Bill Gates is convinced that artificial intelligence will make our lives better and easier. Ummm …
Artificial Intelligence will change the nature of some jobs, and eliminate others. But will that be good for humanity? Bill Gates thinks so.
In a recent interview, billionaire Bill Gates had this to say about artificial intelligence (AI) and how it would affect the future of work:
“Well, certainly we can look forward to the idea that vacations will be longer at some point. If we can actually produce twice as much as we make today with less labor, the purpose of humanity is not just to sit behind a counter and sell things, you know?"
It’s an interesting idea, considering that nearly every time technology has been introduced, it actually didn’t do that; workers simply had to begin doing something else or become unemployed. And work hours here in the U. S. have increased despite evidence that longer work hours actually make workers less effective.
In countries with a more social democratic model like France, Denmark, and Germany — and especially in those with a universal basic income — it could indeed have something like that effect. Because of higher productivity, mandated vacation and sick days, and limits to the workweek, folks in those countries get a lot more time off than workers in the United States. However, in a country that is based around people needing to perform whatever work they can in order to not be homeless, it’s not likely to have that kind of effect.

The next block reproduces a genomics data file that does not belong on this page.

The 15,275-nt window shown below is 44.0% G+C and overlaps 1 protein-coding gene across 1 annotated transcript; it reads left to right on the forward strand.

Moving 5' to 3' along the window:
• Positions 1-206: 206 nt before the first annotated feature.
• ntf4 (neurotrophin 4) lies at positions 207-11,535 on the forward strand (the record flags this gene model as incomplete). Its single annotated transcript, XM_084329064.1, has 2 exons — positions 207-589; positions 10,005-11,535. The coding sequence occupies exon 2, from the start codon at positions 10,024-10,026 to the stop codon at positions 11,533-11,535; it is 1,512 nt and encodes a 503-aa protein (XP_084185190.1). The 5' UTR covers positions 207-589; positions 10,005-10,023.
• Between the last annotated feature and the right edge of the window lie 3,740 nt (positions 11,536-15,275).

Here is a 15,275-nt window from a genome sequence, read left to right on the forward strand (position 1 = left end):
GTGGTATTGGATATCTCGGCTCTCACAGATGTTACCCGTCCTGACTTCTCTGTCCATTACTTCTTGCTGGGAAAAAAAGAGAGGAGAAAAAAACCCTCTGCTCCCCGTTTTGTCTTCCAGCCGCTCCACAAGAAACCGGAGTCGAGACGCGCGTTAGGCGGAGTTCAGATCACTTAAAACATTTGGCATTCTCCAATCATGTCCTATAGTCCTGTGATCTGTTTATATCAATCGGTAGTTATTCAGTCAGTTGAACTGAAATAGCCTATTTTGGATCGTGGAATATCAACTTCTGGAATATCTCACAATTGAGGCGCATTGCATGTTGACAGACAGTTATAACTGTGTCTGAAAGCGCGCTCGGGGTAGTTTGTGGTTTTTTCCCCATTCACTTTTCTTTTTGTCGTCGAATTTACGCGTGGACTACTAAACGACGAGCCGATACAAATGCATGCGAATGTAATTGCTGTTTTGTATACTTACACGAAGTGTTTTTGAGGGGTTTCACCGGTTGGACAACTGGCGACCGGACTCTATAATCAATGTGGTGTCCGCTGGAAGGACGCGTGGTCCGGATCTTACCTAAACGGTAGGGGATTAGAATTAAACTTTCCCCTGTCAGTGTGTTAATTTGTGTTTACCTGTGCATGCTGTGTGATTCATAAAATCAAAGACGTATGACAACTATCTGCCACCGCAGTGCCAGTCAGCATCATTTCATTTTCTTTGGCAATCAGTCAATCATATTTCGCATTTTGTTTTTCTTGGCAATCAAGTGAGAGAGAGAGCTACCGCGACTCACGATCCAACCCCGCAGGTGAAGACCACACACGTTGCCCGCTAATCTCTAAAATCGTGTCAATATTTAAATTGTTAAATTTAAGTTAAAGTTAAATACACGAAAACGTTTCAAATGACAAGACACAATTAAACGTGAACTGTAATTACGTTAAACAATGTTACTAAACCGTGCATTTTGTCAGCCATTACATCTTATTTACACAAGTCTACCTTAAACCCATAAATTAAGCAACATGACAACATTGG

Just take a look at how productivity has increased for workers in the U. S. compared with wages:
This would refute the idea that more productivity means more money in the pocket of those doing the work — or even more vacation time.
AI will cost jobs. What remains to be seen is how dramatic the losses will be. We’re already seeing the number of retail jobs basically shrink every week as more brick and mortar shops close their doors—largely because Amazon and others ship directly to customers, saving people the "inconvenience" of going to retail stores to buy that new book or pair of jeans.
With the launch of Amazon’s self-checkout store in Seattle, even more of those jobs are likely to disappear.
In reality, this becomes an evolving job market, and those at the low-end of the game will have to find something else they can do, for probably close to the same wages. Even Gates acknowledges this: “In case of adjusting and having a safety net that works so people can get re-trained, it will get challenging.”
What can 3D printing do for medicine? The "sky is the limit," says Northwell Health researcher Dr. Todd Goldstein.
- Medical professionals are currently using 3D printers to create prosthetics and patient-specific organ models that doctors can use to prepare for surgery.
- Eventually, scientists hope to print patient-specific organs that can be transplanted safely into the human body.
- Northwell Health, New York State's largest health care provider, is pioneering 3D printing in medicine in three key ways.
Cook's commencement speech at Tulane University urges students to take action.
- Apple CEO Tim Cook gave a commencement speech at Tulane University on May 18th.
- Cook cautioned the graduates to not get caught up in echo chambers and algorithms.
- He acknowledged the failures of his generation.
As Game of Thrones ends, a revealing resolution to its perplexing geography.
- The fantasy world of Game of Thrones was inspired by real places and events.
- But the map of Westeros is a good example of the perplexing relation between fantasy and reality.
- Like Britain, it has a Wall in the North, but the map only really clicks into place if you add Ireland.
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